June 2008 Index
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Time to Learn

Donald G. Perrin

Paradigms of traditional education are being changed by Distance Learning. A new paradigm invalidates previous knowledge and demands assessment and validation for the new. Gaslight replaced candle light, electric replaced gaslight, and fluorescent lamps are now replacing incandescent tungsten. Each paradigm has distinctive properties and operates under its own set of rules. This occurred when the horse and carriage was modified to vehicles propelled by steam, gasoline, and other forms of energy. The Zepplin became the airplane, space shuttle, etc..

Technology is changing the educational landscape. The slate transformed to pencil and paper, typewriter, copier, and computer. The chalkboard was enhanced with projected images, slides, films, and video. The spoken word was replicated by the phonograph, radio, cassette, and MP3 player. Discussion and role play were enhanced with interactive audio and visual media such as the telephone, language labs, two-way television, interactive multimedia, computer-based instruction, and the internet. Assessment, curriculum, library services, teaching, learning, and management have benefited from technologies that simplify or automate repetitive activities.

First level technologies emulate their predecessor, like the horse-less carriage. But technology offers new opportunities and form follows function. In education, we are moving from a factory model based on batch processing, typically 20-50 students at a time, to customized learning where a continual flow of interactive communications provide diagnostic and prescriptive data to optimize learning. In the factory model each student receives the same information in the same amount of time and learns differently. Under the new paradigm, each student receives customized learning programs where learning is the constant and time and instruction are the variables. A rubric monitors progress until the criterion level is achieved.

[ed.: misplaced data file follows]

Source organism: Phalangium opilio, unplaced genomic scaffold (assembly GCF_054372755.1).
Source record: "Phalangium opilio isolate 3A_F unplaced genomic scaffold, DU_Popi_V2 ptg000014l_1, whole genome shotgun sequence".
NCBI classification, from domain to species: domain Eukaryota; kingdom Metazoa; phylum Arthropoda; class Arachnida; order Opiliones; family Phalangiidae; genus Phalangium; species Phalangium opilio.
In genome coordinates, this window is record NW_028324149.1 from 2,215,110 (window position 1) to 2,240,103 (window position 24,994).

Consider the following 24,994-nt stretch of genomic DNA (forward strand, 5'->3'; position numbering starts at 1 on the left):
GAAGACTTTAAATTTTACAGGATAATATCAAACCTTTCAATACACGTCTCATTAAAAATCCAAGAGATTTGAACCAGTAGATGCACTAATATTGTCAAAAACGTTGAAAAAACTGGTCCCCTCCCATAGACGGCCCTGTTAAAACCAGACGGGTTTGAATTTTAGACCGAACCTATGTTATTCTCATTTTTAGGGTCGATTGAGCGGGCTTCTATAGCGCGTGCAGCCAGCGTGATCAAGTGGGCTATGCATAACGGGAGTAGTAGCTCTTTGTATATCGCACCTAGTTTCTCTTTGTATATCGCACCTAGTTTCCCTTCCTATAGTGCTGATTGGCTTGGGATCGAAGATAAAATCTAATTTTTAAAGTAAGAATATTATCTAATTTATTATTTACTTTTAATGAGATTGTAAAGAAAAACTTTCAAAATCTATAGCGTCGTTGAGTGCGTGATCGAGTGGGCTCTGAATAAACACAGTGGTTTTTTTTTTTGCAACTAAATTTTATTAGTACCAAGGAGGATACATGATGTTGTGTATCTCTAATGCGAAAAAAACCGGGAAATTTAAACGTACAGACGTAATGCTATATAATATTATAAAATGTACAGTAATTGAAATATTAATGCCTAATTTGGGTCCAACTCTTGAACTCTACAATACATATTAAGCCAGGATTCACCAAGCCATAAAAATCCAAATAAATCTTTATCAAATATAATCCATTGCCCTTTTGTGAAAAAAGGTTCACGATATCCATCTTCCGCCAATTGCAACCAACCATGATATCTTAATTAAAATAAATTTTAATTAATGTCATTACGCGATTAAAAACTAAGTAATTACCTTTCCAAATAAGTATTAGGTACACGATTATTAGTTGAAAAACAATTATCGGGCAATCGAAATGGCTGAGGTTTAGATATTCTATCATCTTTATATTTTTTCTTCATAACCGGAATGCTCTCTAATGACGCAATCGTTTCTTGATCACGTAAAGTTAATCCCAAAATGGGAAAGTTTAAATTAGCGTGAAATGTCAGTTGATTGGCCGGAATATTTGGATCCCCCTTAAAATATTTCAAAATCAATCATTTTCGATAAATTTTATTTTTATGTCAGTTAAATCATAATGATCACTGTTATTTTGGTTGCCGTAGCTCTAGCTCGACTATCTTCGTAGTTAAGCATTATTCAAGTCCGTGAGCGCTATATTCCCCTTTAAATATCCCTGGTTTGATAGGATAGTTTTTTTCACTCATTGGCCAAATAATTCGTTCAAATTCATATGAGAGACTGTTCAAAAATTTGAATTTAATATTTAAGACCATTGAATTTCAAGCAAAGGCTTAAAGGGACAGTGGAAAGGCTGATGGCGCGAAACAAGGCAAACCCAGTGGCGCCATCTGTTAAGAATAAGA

If what we learn is important, why accept a grade less than A? Would you buy a new automobile where reliability, performance, and safety was rated 90%? Automakers use quality control and provide a performance warranty for their product. Can education do the same?

Technology can customize and manage individual learning programs. Learning materials can be improved based on student feedback. Pre-produced lesson modules (learning objects) can adapt to individual student needs as learning is taking place. Materials can be improved with each iteration. Many repetitive tasks now accomplished by teachers can be automated and set the teacher free for tutorial assistance, individual help, and problem-solving.

There will always be a place for traditional teaching and sage-on-the-stage experiences. But as students assume greater responsibility for their own learning and the process is criterion based and results oriented, relevance and quality of learning for the masses will be greatly improved. We are no longer competing with a local, state or national standard. We are competing for jobs in a global economy, and the time to get-ready is now!



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